16 teams in 22 years. I literally can't remember the last time Seattle won any game by 30 points. Probably 2005.
Through Week 6, prior to tonight, San Francisco had the 4th ranked offense in the NFL according to Football Outsiders' DVOA - 11th in passing and unsurprisingly, 1st in rushing. After dropping 175 yards on Seattle, on 32 carries (5.5 ypc, with Frank Gore averaging an absurd 8.2 ypc), that rushing rank is sure to stay at the top, but Seattle's pass defense hung tough, holding Alex Smith to 140 yards passing on 14 of 23 passing, a TD and a pick.
Regardless, this is a legitimate offense in San Francisco, and the Seahawks' defense, yet again, put their offense in a situation where they could win the game. Naturally, Pete Carroll was not happy with their performance, but from a points perspective, Seattle held the Niners to two points under their season opponent average.
The loss is more disappointing because the first half felt like a fairly dominating performance by Seattle on both sides of the ball - San Francisco punted on four of their five possessions and the defense forced the Niners to settle for a field goal in their only redzone appearance. However, on offense, Seattle once again got field goals, not touchdowns, and a big drop by Robert Turbin and a missed field goal by Steven Hauschka meant the Seahawks owned only a slim 6-3 lead going into the locker room.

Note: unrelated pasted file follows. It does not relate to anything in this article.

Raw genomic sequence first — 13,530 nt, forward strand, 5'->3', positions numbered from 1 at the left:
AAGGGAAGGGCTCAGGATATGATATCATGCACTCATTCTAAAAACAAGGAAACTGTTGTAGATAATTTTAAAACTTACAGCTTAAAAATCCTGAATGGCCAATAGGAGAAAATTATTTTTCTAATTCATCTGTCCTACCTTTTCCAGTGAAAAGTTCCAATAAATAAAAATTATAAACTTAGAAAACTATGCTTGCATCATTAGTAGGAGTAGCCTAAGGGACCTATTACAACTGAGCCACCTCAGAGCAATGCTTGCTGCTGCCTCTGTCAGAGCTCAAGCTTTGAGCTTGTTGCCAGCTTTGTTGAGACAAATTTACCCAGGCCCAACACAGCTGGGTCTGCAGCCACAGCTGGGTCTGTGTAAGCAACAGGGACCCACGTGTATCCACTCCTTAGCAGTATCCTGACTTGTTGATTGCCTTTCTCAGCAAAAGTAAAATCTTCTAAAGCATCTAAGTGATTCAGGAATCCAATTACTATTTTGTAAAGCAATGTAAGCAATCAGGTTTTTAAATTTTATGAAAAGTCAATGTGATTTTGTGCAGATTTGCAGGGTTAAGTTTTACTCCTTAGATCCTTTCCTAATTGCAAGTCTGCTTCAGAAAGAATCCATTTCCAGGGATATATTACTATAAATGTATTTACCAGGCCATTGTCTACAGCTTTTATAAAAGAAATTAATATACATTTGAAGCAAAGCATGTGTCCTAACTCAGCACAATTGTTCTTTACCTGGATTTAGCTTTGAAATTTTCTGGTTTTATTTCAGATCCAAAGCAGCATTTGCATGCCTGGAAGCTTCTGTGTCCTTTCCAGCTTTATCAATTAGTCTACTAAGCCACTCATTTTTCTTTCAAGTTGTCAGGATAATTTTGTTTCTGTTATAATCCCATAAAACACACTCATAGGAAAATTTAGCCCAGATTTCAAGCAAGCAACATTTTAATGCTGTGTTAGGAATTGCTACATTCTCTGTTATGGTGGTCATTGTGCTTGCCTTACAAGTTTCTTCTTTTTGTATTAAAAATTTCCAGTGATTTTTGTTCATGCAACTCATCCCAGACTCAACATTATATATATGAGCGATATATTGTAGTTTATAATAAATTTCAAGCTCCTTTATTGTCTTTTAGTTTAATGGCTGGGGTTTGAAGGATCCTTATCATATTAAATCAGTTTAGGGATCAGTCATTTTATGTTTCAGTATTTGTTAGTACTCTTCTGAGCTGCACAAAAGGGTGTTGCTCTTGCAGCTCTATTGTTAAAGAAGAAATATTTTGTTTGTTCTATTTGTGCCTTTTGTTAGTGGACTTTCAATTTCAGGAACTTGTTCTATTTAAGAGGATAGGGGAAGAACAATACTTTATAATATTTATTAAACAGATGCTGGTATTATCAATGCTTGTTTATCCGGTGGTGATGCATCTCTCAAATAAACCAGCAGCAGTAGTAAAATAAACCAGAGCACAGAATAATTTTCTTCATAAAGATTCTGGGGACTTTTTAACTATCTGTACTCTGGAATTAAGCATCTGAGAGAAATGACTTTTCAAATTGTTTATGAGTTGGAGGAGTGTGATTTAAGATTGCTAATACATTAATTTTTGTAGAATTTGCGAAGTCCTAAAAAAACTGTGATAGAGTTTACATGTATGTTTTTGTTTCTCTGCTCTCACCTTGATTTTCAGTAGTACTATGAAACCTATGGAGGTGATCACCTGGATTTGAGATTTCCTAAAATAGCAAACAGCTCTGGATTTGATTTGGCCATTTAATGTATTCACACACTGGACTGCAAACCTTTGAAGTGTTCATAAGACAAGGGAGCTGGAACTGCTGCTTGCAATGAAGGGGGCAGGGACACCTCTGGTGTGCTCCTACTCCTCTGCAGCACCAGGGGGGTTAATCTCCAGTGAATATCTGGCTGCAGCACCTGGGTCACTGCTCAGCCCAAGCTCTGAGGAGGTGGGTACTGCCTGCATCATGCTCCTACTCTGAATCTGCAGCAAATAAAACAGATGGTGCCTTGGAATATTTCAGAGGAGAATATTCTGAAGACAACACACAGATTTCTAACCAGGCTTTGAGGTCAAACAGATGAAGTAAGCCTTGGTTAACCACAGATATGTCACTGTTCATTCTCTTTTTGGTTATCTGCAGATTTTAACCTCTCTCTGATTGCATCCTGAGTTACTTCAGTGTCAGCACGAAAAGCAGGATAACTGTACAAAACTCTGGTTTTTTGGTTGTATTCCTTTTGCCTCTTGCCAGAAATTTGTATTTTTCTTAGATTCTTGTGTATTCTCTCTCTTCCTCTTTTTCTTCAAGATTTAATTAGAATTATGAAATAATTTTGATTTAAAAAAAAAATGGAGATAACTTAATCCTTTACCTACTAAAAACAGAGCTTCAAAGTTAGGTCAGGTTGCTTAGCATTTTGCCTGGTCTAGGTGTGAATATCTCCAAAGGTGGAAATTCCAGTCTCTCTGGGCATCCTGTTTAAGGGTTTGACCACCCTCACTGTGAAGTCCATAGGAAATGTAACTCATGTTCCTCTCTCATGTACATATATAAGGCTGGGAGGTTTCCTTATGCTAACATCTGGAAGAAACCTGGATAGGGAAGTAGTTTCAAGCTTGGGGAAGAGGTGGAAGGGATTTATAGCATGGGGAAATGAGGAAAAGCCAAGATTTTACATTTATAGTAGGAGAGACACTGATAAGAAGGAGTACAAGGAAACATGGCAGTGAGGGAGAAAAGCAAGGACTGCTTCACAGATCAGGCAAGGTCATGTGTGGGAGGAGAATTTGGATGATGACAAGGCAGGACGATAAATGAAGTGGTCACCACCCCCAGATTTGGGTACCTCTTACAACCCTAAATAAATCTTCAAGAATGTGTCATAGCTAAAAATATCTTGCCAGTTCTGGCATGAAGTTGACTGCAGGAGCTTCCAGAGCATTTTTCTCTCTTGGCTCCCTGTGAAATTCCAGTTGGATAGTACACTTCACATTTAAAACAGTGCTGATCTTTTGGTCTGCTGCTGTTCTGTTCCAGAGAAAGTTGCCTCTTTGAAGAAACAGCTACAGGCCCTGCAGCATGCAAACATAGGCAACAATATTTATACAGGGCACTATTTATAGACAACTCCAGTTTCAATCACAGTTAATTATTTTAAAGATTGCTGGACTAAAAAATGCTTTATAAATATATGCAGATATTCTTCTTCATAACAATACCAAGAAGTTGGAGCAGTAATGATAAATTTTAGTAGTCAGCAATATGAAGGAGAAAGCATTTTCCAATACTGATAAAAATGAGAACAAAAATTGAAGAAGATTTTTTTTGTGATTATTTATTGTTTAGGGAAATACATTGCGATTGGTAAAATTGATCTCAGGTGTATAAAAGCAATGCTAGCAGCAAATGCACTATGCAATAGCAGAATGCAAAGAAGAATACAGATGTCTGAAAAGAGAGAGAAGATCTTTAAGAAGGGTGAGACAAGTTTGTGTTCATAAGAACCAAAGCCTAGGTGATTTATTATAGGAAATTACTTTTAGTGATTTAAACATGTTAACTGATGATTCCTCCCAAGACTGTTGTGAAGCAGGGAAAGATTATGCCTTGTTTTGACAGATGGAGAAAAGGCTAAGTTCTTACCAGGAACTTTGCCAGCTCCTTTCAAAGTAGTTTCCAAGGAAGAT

The 2nd half, on the other hand, was owned by San Francisco. 117 of their 175 yards on the ground came after halftime, and Seattle's defensive line had no answer for the Niners' trap running schemes. Frank Gore became the first running back this season to badly gash the Seahawks on the ground for multiple big gains - up the middle no less - and the Seahawks were caught out of position or sealed off from the play a few too many times to mention. Gore also had tons of success in the short range passing game, as Alex Smith repeatedly dumped off to him in the middle for modest but deadly gains. San Francisco picked up 12 first downs in the second half to Seattle's 3, held the ball for 17:43 to Seattle's 12:17, and mounted one impressive drive, going 88 yards on 10 plays for a touchdown, the difference in the game.